I’ve been enjoying nature’s showcase of chicory growing along the edges of cemeteries along 22nd Street, 1st Avenue, and St. Charles Road, on street corners, in cracked sidewalks and on roadsides. This blue beauty roots its glory where other plants would feel mistreated, taking the opportunity with its partner, the delicate Queen Anne’s lace, providing contrast with its simple white blooms on branched taproot.

It decorates the guardrail at the end of Circle and 16th, on the south side of Roosevelt, once known as the Betsy Ross district, before the grade centers came to pass. 

Like living in a gated community, the south end of town, is a small puzzle of one-way streets, with a simple four-by-three-block micro-community within Forest Park. Affectionately known as SoRo (South of Roosevelt) by some of its inhabitants, it is the only home Henry, my oldest son, has ever known.

When I was pregnant, casual conversations with co-workers, friends and families would often meander to the “pain of childbirth.” Luckily, there were no complications and with a midwife at my side, we reframed the discomfort of childbirth and approached this life event with courage and trust. 

Once Henry was born, we had a reason to walk the streets of Forest Park, whether with a stroller or tricycle or on foot just to find pinecones. Then with a toddler in hand, the new question du jour became, “Where is Henry going to high school?” 

So armed with our attitude of courage and trust, we took the one-day-at-a-time approach for over 5,100 days, and now, here we are, experiencing the summer before Henry starts high school in the only town our kids have ever known. 

This week marks the final days of eight consecutive years of summer baseball season, which Henry started in Forest Park’s tot leagues. Last year we survived a Forest Park shift to River Forest leagues when our Forest Park baseball family thinned below the necessary nine players to field a team. Henry played with Pony League in Oak Park along with the three remaining ballers from the Mighty Tee’s of yesteryear. 

While he makes new friends from the other side of Harlem, many of Henry’s eighth-grade compadres from Forest Park Middle School are taking summer school classes at their prospective high schools, including several who are entering the International Baccalaureate program at PMSA. Henry, on his own path, and his kindergarten friend from Betsy Ross, Jah, are enriching their musical skills four hours a day at Proviso East Marching Band camp.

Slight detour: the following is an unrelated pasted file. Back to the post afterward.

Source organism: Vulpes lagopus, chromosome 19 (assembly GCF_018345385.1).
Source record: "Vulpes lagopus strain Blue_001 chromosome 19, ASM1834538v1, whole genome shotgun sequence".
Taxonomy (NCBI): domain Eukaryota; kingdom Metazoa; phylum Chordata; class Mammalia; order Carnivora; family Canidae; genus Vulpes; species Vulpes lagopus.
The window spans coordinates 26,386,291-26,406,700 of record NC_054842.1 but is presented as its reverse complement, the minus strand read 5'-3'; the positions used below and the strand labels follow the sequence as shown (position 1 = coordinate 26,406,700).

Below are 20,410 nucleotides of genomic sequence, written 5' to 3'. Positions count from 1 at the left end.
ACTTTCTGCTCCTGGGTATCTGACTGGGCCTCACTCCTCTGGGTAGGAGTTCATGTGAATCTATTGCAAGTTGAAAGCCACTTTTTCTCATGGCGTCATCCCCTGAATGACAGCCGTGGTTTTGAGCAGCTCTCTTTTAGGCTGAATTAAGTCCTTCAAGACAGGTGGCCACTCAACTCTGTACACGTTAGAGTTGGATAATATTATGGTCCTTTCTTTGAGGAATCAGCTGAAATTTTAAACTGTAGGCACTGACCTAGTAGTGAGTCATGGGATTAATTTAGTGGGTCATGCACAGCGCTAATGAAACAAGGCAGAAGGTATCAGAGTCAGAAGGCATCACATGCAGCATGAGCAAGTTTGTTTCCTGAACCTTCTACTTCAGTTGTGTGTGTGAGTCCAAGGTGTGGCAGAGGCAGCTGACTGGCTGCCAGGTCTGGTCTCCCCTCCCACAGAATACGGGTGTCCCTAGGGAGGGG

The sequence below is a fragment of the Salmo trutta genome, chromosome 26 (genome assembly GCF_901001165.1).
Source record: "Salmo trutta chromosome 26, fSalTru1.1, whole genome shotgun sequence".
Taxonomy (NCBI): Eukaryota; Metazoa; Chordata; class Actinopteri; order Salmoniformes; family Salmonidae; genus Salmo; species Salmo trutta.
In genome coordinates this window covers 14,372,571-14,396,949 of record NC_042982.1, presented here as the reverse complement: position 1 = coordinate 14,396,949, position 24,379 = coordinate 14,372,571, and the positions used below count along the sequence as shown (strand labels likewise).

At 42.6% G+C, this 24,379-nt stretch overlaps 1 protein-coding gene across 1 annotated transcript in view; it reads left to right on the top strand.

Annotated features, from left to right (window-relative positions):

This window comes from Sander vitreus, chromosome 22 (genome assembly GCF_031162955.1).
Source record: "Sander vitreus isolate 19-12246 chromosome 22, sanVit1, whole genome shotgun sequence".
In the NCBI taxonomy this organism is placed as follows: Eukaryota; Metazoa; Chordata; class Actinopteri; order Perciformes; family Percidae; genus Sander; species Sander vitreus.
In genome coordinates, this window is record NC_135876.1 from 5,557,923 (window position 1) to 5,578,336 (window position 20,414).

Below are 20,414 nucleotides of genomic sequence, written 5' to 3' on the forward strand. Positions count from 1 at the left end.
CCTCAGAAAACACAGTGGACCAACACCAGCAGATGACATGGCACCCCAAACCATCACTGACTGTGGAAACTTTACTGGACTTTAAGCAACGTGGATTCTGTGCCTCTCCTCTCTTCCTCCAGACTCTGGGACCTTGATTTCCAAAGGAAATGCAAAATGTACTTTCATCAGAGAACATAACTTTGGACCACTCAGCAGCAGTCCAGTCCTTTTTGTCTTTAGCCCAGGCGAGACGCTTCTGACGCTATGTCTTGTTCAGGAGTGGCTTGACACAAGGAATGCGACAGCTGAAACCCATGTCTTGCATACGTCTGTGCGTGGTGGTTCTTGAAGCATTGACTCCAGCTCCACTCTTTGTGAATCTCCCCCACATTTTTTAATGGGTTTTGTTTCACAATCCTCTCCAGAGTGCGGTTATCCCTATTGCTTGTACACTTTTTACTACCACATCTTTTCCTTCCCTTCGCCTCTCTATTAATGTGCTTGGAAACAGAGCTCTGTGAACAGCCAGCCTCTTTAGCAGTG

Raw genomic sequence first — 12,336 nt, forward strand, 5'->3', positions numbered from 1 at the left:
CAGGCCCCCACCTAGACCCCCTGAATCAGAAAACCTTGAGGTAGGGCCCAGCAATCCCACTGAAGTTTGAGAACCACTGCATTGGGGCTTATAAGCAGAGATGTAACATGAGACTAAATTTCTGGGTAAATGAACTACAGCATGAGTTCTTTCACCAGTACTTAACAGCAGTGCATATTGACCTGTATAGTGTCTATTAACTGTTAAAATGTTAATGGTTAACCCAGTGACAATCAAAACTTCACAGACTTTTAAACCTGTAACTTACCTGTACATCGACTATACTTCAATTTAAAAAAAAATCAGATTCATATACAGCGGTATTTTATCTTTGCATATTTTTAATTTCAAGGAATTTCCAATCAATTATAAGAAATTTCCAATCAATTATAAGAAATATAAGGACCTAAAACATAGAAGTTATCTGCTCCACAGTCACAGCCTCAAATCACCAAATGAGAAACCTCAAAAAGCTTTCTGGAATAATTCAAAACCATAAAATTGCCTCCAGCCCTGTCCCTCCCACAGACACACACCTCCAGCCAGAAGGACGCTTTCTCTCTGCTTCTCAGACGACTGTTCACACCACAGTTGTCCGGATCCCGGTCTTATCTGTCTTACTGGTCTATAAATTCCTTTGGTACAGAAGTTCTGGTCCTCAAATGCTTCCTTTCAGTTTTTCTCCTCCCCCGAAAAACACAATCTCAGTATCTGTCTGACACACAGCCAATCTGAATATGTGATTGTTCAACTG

We are incredibly grateful to District 91 schools for their devotion and support of music in elementary and middle school. Henry has been able to take full advantage of the opportunity, learning to play the flute. Now his comfort on the flute has propelled him to the piccolo, and the new challenges of marching and playing. He is growing this summer under the direction of Mr. Seals, a dynamic and engaging band leader who is pleased to have this high-pitched woodwind in his band.

Logan, my nearly 10-year-old, meanwhile, is also finishing a season of baseball, with an incredible group of Forest Park kids and families. Once again, our family has been fortunate to be surrounded by a team of talented coaches, warmly engaging parents and great kids in the Forest Park baseball leagues. 

Our youth baseball travels have taken us to Batavia, Northlake, through Stone Park and Arlington Heights, and no matter where we go, we find the outcrops of the familiar blue chicory along the roads and sidewalks. 

Perhaps I have fallen in love with chicory because of its beauty, its perseverance, its tenacity and its reach. The blooms this summer have struck a profound chord for me. While driving along to the All-American games, Henry has been working on his Citizenship in the Nation merit badge, which includes reviewing the 27 amendments to the Constitution. While each amendment is unique and impressive, it is the first one that gets me more energized than any other: the core of democracy, freedom of speech, the reason for additions to the original 10 Bill of Rights. Its significance in our country is profound, beautiful, and — like the chicory weed — takes root and grows from every corner across the United States, from sea to shining sea.

As the Forest Park community takes on courageous conversations, I hope you will take a moment to engage in the community survey offered through Forest Park’s local newspaper, the Forest Park Review. Your voice and trust is valued and we want to hear from you. Complete the survey online by using the link bit.ly/FPRsurvey2017.
For a printed version of the survey, visit the Forest Park Review office at 141 S. Oak Park Ave. Oak Park, IL 60302 or call us at (708)366-0600 or (708) 613-3340.  Completed surveys must be postmarked July 28, 2017 to be eligible for random drawing.